posted on: Thursday September 23, 2010
by Ewen Finser ’12 / Commentary Staff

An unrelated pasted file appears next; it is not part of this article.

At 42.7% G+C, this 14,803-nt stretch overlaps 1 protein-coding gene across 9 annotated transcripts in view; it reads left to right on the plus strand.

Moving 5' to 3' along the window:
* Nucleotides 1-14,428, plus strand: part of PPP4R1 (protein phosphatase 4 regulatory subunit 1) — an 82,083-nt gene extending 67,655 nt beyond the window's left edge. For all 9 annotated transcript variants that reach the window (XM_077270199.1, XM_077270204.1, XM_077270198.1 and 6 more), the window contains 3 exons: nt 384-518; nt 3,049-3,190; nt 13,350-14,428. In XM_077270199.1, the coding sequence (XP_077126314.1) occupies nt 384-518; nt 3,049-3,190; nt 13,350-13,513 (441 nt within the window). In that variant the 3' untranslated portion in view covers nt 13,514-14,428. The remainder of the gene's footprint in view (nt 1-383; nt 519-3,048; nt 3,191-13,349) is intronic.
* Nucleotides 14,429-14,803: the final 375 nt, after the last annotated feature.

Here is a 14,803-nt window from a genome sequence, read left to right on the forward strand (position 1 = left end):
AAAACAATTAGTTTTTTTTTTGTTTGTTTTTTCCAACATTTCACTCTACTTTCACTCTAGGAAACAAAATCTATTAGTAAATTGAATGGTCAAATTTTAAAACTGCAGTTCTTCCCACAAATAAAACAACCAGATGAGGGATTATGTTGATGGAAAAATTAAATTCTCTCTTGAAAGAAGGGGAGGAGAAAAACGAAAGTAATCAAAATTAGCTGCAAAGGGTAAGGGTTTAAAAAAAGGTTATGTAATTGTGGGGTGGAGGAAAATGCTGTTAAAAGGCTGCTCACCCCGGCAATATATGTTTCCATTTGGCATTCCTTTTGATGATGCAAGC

As I am sure many students here at Providence College are aware, the cost of receiving a higher education is on the rise. At the same time, many institutions are seeking to cut costs in the name of the current economy malaise. Of course, any well-administered institution like PC has plenty of reasons (or is “excuses” the right word?) for tacking on fees and raising tuition rates. Most recently, students here on campus were shocked to find they will now be charged for printing. Environmental responsibility sounds like a plausible explanation, but let’s be real; charging for printing will save the college money, so playing the “green” card seems a tad disingenuous. Expanding it to the national level, higher tuition rates and the expanded use of various “fees” have become the new norm. Much like the real estate housing bubble that led in part to the recent economic crisis, the costs of attending college are rising faster than many students’ ability to pay. All the while, students spend increasingly less time in the classroom and more time on break. So what is the solution? Shouldn’t the government get involved to put a stop to this insanity? It might appear logical to suggest that the federal government expand its role in financial assistance and college grants for students. Indeed, why not make college assistance like social security for seniors, creating another entitlement system? Not so fast. The various and sundry grants offered by the federal government are actually a part of the problem. In fact, the government is already subsidizing tuition rate hikes. Colleges love students who pay full tuition, but as long as students are making money receiving funds from the government, they have the perfect cover to justify higher tuition rates. Before we know it, our education system might start resembling our current health care system, where the transaction between customer (patient/student) and product (healthcare/college) is distorted and is farmed out for the government to deal with.